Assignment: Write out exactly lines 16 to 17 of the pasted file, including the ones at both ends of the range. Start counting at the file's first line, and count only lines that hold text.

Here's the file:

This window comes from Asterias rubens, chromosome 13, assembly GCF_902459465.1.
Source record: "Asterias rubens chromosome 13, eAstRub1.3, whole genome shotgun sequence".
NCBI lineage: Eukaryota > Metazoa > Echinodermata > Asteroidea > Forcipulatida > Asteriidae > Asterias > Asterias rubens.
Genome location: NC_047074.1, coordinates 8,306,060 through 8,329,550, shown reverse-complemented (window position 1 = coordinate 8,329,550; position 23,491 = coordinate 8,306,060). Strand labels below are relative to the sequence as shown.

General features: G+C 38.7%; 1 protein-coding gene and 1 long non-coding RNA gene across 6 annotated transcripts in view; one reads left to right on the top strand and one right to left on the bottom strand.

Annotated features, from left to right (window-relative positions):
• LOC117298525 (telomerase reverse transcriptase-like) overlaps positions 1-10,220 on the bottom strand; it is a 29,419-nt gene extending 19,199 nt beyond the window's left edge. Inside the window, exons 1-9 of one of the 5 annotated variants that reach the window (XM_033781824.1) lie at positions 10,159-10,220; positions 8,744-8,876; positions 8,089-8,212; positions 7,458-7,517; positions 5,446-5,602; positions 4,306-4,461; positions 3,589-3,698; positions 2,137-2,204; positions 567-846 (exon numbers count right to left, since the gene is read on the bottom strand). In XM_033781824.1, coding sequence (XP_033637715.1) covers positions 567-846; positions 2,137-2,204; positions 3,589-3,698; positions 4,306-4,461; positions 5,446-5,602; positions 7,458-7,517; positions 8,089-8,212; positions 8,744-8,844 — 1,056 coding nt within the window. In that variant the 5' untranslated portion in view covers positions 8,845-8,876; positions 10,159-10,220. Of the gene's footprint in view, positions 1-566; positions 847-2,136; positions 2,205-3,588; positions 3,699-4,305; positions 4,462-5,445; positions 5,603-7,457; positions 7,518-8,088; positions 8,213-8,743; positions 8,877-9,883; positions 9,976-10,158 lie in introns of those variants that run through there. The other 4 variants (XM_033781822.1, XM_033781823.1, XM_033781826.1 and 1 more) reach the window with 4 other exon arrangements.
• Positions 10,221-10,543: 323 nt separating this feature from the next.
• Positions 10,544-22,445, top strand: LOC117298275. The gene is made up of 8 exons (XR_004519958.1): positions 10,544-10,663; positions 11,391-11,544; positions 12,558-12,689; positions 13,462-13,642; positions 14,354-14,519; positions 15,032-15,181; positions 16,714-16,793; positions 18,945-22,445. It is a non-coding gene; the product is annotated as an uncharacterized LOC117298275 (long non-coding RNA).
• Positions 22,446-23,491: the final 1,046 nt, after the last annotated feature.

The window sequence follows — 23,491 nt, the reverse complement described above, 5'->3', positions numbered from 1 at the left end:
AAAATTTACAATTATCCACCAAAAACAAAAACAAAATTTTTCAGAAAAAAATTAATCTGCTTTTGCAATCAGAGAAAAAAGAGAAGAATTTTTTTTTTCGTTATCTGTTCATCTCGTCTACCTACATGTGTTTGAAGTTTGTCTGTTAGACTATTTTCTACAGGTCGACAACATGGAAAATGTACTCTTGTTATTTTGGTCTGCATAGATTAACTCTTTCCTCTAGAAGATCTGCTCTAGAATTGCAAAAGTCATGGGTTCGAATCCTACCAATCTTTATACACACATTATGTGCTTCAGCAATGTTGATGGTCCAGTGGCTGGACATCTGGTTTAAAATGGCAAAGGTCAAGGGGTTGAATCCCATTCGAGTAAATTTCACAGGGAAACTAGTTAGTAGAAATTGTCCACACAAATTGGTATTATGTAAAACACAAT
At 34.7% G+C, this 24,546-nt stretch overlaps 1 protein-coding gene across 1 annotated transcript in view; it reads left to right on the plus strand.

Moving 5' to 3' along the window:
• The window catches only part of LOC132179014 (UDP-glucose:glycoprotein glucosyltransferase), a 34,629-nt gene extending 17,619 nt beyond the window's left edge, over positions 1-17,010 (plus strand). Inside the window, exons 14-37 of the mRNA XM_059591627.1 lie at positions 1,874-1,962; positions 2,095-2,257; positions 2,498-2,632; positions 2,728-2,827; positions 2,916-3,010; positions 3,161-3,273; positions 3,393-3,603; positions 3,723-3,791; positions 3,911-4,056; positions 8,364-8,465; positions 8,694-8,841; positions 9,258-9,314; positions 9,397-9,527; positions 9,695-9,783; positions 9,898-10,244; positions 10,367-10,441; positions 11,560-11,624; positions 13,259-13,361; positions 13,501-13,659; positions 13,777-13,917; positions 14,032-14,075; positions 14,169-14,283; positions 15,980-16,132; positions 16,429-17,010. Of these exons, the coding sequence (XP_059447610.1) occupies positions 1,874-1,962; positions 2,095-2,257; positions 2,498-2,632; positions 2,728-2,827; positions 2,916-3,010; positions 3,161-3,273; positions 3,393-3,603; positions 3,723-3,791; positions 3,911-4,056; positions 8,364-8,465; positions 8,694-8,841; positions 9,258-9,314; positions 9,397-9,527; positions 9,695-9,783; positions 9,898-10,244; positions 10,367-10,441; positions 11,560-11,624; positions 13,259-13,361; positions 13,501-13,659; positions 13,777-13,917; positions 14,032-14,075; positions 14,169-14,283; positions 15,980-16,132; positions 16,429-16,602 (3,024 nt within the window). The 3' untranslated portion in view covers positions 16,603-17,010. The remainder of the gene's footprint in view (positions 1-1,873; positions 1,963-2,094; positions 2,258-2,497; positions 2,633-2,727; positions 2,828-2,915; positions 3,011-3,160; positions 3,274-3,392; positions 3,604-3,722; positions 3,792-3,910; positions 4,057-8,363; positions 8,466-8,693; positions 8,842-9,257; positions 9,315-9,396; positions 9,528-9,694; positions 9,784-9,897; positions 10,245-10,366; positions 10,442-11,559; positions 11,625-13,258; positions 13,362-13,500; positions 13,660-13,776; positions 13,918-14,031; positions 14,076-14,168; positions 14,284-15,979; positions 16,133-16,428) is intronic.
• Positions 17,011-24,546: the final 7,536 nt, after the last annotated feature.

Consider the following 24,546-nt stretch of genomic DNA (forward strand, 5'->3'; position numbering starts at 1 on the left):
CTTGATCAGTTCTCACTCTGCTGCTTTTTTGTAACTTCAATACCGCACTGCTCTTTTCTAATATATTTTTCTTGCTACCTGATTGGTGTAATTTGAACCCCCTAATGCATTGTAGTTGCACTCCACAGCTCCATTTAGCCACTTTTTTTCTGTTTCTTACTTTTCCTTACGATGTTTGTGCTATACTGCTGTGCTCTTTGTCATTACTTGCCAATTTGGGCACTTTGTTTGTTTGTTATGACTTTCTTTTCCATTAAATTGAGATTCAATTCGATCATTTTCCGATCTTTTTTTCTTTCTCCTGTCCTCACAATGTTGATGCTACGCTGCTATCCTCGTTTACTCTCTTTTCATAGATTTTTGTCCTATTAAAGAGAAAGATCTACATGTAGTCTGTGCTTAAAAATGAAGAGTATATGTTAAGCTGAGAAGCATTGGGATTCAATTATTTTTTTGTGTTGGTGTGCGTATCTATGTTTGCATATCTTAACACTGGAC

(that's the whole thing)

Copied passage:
• Positions 17,011-24,546: the final 7,536 nt, after the last annotated feature.

Consider the following 24,546-nt stretch of genomic DNA (forward strand, 5'->3'; position numbering starts at 1 on the left):